In true Halloween fashion, my friends and I gathered together recently for our annual fright night. Since we’re grown-ups, this mainly consists of a few horror movies, our favorite bottles of wine, and a warm fire in the fireplace to illuminate the darkened room ever so slightly. I had my “movie-selecting” privileges revoked awhile back (after I chose a recent horror movie that was subsequently in subtitles), so I was anxious to see what terrifying and ghostly presence would emerge on the screen.
Looking at the DVD cover of the movie we were about to watch,The Strangers, I thought it was a good choice: “Oooh, ghosts wearing masks! This looks pretty cool!” I voiced loudly (missing the wry smiles that appeared on my friends’ faces since they knew what was coming).
Needless to say, it was one of the most disturbing movies I have ever seen. In fact, the “ghosts” were real people. The movie takes place in a remote home where an attractive young couple (Liv Tyler and Scott Speedman) decides to spend the night. After receiving a knock on their door, they are terrorized, tortured, brutalized, and, eventually, murdered over the next several hours by a man and two women wearing creepy masks; a genuine home invasion at its worst. If I didn’t have my eyes covered (the masks, truly, horrified me), I was yelling at the screen at the lack of common sense exhibited by the victims, “What are you doing? Run for the woods, you idiot!” Clearly, I wasn’t entertained. When I sit down to watch a movie, I want to be catapulted from reality with no reminder of what can actually happen. I don’t need to be reminded; I saw it every day as a police officer. And, little did my friends know, that home invasions rank right up there as a crime that continuously turns my stomach. Imagine sitting down at your dinner table with your family, talking about the day’s events, or doing your laundry in the security of your own home watching soap operas when your door is kicked in and you are surrounded by vicious mask-wearing criminals who point a gun at you and your children before ordering all of you to the floor.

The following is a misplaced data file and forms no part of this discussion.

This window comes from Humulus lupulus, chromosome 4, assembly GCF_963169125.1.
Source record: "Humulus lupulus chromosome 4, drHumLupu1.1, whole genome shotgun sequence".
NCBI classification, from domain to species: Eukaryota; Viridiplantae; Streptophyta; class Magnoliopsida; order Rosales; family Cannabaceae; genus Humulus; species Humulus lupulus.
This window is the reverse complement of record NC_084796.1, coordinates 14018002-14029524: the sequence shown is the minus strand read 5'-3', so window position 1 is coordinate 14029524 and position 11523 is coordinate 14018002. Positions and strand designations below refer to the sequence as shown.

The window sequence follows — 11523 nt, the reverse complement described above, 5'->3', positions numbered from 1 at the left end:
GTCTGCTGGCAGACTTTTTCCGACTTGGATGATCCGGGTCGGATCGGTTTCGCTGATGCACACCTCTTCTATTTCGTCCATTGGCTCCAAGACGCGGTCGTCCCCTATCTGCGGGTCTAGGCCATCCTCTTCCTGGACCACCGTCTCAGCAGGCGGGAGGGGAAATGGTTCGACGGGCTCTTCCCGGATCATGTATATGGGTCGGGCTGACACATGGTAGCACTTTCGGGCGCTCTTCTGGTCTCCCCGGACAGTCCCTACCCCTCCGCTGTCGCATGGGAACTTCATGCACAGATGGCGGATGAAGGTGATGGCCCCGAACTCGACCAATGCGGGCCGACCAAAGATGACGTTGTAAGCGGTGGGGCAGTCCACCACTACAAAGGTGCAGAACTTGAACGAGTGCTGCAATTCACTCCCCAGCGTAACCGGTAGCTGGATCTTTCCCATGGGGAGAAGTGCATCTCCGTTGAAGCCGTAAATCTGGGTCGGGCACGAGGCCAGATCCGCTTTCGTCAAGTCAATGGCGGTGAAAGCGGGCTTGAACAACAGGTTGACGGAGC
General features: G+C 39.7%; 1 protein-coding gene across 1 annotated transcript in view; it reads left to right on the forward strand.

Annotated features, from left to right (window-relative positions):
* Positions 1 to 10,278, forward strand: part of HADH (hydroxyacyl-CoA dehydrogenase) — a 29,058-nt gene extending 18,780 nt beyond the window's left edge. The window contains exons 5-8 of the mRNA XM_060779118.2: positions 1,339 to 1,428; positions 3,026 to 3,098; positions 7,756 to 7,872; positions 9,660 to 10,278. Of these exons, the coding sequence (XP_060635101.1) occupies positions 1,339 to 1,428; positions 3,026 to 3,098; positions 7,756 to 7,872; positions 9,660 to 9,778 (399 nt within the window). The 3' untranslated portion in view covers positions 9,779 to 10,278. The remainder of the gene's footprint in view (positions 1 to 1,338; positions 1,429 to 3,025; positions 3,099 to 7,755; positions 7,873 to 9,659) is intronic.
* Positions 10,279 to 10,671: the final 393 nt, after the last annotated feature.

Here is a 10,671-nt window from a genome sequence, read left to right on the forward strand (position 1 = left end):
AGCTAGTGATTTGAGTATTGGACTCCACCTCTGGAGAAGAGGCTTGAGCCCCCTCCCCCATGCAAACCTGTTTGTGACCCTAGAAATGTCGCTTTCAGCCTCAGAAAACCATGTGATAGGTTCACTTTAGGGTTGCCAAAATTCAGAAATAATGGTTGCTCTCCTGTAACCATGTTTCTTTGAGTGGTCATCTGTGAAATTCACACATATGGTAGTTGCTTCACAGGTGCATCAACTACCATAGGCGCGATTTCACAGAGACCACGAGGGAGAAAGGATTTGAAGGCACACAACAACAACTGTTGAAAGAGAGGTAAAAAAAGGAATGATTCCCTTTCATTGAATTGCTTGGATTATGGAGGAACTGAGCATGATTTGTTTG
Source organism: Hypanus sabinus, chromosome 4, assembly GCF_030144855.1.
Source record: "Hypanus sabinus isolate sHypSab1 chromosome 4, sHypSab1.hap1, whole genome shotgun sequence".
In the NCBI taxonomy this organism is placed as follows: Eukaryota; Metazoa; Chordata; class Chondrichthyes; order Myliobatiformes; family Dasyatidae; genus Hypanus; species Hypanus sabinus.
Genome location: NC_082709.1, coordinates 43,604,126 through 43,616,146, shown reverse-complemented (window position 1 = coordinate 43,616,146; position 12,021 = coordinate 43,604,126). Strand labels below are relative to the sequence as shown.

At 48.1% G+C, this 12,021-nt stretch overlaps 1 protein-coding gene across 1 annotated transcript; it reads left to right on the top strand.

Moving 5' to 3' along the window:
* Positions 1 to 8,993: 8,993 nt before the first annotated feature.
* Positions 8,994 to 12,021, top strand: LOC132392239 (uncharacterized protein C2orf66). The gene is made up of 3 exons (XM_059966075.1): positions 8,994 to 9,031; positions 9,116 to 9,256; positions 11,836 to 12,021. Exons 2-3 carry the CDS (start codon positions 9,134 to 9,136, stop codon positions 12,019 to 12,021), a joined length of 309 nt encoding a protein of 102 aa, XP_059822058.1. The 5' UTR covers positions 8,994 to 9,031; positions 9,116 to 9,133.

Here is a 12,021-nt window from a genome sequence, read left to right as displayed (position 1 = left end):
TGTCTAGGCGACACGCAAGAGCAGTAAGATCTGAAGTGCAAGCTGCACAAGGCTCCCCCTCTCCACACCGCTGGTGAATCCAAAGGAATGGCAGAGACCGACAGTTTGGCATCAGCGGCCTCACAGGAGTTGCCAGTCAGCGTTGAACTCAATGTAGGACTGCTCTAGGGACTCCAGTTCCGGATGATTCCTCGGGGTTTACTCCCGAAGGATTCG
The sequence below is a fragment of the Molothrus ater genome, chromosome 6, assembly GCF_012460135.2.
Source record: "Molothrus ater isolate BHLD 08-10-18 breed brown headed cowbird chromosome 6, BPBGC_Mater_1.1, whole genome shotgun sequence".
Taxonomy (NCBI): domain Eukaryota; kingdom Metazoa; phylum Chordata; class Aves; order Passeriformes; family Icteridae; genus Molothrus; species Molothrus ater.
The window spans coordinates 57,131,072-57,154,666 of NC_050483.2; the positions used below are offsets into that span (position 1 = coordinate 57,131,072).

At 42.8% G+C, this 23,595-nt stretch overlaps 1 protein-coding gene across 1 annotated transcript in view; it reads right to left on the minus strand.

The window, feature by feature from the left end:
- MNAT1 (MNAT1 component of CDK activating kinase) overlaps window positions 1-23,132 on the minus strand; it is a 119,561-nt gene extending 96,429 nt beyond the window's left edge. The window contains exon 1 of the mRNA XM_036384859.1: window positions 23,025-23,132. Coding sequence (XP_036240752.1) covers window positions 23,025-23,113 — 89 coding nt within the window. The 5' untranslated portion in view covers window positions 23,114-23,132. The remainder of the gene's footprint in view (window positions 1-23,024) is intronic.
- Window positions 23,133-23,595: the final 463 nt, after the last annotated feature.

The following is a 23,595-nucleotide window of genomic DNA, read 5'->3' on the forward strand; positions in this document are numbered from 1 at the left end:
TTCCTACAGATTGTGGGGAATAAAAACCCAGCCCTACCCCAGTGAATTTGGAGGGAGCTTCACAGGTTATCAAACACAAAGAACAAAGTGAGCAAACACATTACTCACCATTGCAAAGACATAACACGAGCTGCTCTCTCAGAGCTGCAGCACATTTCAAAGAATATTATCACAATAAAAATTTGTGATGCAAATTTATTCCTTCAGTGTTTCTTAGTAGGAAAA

For the victims, it’s an indescribable horror. They have been invaded: their home, their lives, and their security. They don’t know if the invaders simply want money, or if they are there for the sole purpose of terrorizing the family. If it’s the latter, that is much, much, worse.
Before I retired, my jurisdiction was suffering a rash of home invasions. Some of the victims were beaten mercifully, while others were terrorized for hours. To look at their faces after something like this shows the depth of horror they went through—it wasn’t a movie, and it certainly wasn’t entertaining.Apparently, Hollywood thinks it is. On April 11, 1981, the Sharp family was brutally murdered and terrorized in a remote cabin of the Keddie Resort (pictured left). Known since as the “Keddie Murders,” some argue the case inspired the Friday the 13th movies—teens alone in a cabin being stalked and killed by an unknown killer. However, the first Friday the 13th movie was filmed in 1980, a year before the Keddie murders. Is this a case of life imitating art or vice versa? Or, did the movies really have anything to do with the murders at all? Of course, there are the Manson Murders. No one really knows for sure just how long Sharon Tate begged for her life and the life of her unborn child’s. And, like the Manson home invasions, another famed example of a murdered family was the Clutter family, gruesomely depicted in Truman Capote’s In Cold Blood. One of the most recent cases of a home invasion—the Connecticut case of Dr. William A. Petit, Jr. had some of us considering bars on our home windows; a day-long terror that resulted in two thugs beating and raping the doctor’s wife and daughters before setting the house on fire. There is also the case of the Groene family murders by serial killer Joseph Edward Duncan, another family terrorized in their own home before being murdered. I don’t think any of us could sit back and begin to imagine the sheer terror all of these people above felt before they died. Frankly, I don’t want to nor do I want to be reminded of it on my television. In breaking news, as I was writing this post Sunday afternoon, various news stations began to broadcast the untimely death of Arkansas news anchor, Anne Pressly (seen below), 26. Pressly, the victim of a brutal home invasion had every bone in her face broken during the savage beating. Although she held out for several days, she finally succumbed to her injuries on Saturday. The suspects are still at large and the police maintain that Pressly was chosen randomly.